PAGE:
Mary's sexy getaway with Tony, meanwhile, felt like it was riding an uncomfortable middle ground between actually daring (it wasn't; everything was so chaste and polite in that opening post-coital scene) and genuinely romantic, but there seems to be precious little heat in their scenes these days.
All that said, Mary's entire pre-marital subplot has been worth it for the sequence of events in which Spratt (that self-satisfied goon) ratted out Mary to her grandmother. It afforded us an excellent moment where the Dowager Countess thought quickly to cover for Mary, but then wasted no time in getting all up in Mary's business about it later on. Bonus points for her rather meta lecture to Mary: "Don't let us hide behind the changing times, my dear." You first, Downton.
Gilbert: It did rather feel like all the sexual chemistry missing from Mary and Lord Gillingham’s Liverpool love nest had been extracted for the purposes of injecting it into the reunion of Violet and her former Russian acquaintance. To clarify: It seems like nothing more untoward occurred than two married people meeting in St. Petersburg, being attracted to each other, and one giving the other a fan (and really, who hasn’t been given an antique relic in the Winter Palace by a long-haired gentleman with Slavic charm and bedroom eyes?), but it’s clear enough that the moment was significant for both of them. And yes, the Dowager Countess deserves a romantic interlude more than Daisy deserves a day off, so please let’s have more of this and less of the godforsaken war memorial storyline, as sorry as I am for Mrs. Patmore and her nephew. But please, Downton, stop boring us for the length of a bible and then dropping things like blazing infernos and Violet's secret past in right at the end so we tune in next week. It's tacky.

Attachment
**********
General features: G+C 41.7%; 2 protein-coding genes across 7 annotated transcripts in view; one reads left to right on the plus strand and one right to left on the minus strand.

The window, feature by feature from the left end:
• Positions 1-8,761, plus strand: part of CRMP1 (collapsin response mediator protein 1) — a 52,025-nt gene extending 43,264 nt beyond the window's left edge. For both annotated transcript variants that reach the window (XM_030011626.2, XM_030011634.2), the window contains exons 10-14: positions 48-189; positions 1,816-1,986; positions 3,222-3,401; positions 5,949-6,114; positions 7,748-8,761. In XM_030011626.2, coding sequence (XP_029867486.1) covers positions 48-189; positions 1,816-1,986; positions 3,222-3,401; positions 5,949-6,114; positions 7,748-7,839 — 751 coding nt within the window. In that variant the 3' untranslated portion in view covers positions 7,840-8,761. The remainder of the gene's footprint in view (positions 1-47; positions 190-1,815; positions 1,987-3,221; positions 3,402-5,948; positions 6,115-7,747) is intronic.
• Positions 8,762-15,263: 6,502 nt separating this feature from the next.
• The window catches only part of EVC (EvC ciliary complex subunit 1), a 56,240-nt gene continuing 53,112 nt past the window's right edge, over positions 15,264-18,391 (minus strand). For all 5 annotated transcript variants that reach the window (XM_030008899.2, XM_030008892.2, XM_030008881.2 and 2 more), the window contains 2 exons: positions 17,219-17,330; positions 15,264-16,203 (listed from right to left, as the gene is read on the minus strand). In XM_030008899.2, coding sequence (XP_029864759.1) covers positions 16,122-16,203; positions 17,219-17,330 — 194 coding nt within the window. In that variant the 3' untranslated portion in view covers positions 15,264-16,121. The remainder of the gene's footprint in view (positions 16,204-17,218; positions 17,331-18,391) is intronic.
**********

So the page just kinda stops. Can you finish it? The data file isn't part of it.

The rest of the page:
Back to Mary for a moment: Has anyone in the history of England ever been quite so pale? She almost disappeared when she was sitting in her chalk-colored nightgown amid the sheets, even with Tony making ghastly “vulgar” jokes about working up an appetite. Maybe it’s a sign that he leaves her cold, or maybe it’s just that they don’t get much daylight in Yorkshire. Regardless, it’s clear that a week in bed with boring old Tony has rather dampened her enthusiasm for him, and now he thinks they’re getting married, and her grandmother thinks they are too, because in her day “a lady was incapable of feeling physical attraction until she’d been instructed to do so by her mamma.” (Which is, when you think about it, absolutely horrifying, and worse than the worst birds-and-bees talk that was ever had. Also: untrue, as Violet later unwittingly proved.)
So, sorry Tony, but it looks like you’re on the outs. Also trending in a downwards direction is Lord Grantham, who was the most supercilious, vile, and sexist he has ever been in this episode, and boy is that saying something. If, gentlemen, you show up in London unexpectedly after clearly stating to your wife that you were staying at your estate in Yorkshire, do not then throw a fit when she comes home late and imply that no one could ever respect her for her brain. This is the kind of behavior that throws women smack into the arms of slightly oily art historians, who promise to appreciate their views on Piero della Francesca and the magpies of Umbria. Lord G., you deserve everything that comes to you, and more. Even Miss Bunting, who of course goes to a tea party full of displaced Russian aristocrats and praises Trotsky to the heavens. No tact, that one.